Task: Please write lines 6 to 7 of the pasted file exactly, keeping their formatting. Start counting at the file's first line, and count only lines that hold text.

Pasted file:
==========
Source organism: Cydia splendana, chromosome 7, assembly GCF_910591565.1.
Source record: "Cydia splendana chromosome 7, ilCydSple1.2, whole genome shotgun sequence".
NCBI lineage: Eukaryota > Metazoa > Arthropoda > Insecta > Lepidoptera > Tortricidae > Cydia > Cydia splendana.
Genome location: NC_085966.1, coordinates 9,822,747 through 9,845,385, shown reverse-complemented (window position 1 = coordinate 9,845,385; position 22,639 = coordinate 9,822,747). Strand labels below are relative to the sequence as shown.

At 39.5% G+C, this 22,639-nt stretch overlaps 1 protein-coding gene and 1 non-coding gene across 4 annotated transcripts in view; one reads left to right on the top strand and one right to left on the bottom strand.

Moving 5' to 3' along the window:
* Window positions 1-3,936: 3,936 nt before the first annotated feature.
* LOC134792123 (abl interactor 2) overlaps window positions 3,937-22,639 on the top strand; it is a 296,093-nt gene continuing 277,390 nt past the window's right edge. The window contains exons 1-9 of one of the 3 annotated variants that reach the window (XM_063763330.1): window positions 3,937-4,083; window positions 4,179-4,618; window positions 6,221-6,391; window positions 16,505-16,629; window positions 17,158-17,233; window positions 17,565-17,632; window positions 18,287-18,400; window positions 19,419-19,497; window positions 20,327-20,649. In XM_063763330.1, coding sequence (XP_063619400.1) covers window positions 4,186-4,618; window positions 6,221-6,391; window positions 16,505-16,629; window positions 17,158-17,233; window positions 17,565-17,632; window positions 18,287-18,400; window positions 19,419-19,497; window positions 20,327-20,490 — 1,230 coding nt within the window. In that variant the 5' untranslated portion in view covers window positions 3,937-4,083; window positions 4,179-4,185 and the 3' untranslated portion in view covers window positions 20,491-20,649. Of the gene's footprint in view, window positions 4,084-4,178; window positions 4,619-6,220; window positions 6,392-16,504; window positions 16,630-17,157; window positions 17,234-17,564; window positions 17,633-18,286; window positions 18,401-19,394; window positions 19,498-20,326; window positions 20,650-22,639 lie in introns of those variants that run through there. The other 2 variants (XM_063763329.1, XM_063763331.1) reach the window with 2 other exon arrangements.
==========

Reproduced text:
Moving 5' to 3' along the window:
* Window positions 1-3,936: 3,936 nt before the first annotated feature.